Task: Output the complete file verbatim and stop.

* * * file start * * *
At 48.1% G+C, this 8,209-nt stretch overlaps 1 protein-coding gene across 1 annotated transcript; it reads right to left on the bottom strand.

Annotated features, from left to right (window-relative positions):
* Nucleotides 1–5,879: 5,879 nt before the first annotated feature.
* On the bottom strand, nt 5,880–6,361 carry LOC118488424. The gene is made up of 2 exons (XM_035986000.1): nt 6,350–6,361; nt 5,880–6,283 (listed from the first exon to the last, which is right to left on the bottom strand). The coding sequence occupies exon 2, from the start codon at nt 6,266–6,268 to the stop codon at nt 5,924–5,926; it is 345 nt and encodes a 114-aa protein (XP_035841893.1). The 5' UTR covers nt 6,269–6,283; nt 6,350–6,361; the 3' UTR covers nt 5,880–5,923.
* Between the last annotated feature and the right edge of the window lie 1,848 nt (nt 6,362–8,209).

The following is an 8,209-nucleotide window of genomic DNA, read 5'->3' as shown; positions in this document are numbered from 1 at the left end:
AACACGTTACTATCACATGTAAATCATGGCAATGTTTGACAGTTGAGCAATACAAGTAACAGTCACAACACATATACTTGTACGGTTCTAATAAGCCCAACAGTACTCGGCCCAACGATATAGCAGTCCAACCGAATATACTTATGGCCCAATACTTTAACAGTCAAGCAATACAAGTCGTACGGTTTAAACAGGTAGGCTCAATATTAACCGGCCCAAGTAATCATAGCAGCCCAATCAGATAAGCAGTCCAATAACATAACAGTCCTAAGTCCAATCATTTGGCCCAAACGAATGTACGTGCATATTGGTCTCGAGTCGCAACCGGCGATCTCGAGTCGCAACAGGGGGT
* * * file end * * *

At 48.1% G+C, this 8,209-nt stretch overlaps 1 protein-coding gene across 1 annotated transcript; it reads right to left on the bottom strand.

Annotated features, from left to right (window-relative positions):
* Nucleotides 1–5,879: 5,879 nt before the first annotated feature.
* On the bottom strand, nt 5,880–6,361 carry LOC118488424. The gene is made up of 2 exons (XM_035986000.1): nt 6,350–6,361; nt 5,880–6,283 (listed from the first exon to the last, which is right to left on the bottom strand). The coding sequence occupies exon 2, from the start codon at nt 6,266–6,268 to the stop codon at nt 5,924–5,926; it is 345 nt and encodes a 114-aa protein (XP_035841893.1). The 5' UTR covers nt 6,269–6,283; nt 6,350–6,361; the 3' UTR covers nt 5,880–5,923.
* Between the last annotated feature and the right edge of the window lie 1,848 nt (nt 6,362–8,209).

The following is an 8,209-nucleotide window of genomic DNA, read 5'->3' as shown; positions in this document are numbered from 1 at the left end:
AACACGTTACTATCACATGTAAATCATGGCAATGTTTGACAGTTGAGCAATACAAGTAACAGTCACAACACATATACTTGTACGGTTCTAATAAGCCCAACAGTACTCGGCCCAACGATATAGCAGTCCAACCGAATATACTTATGGCCCAATACTTTAACAGTCAAGCAATACAAGTCGTACGGTTTAAACAGGTAGGCTCAATATTAACCGGCCCAAGTAATCATAGCAGCCCAATCAGATAAGCAGTCCAATAACATAACAGTCCTAAGTCCAATCATTTGGCCCAAACGAATGTACGTGCATATTGGTCTCGAGTCGCAACCGGCGATCTCGAGTCGCAACAGGGGGT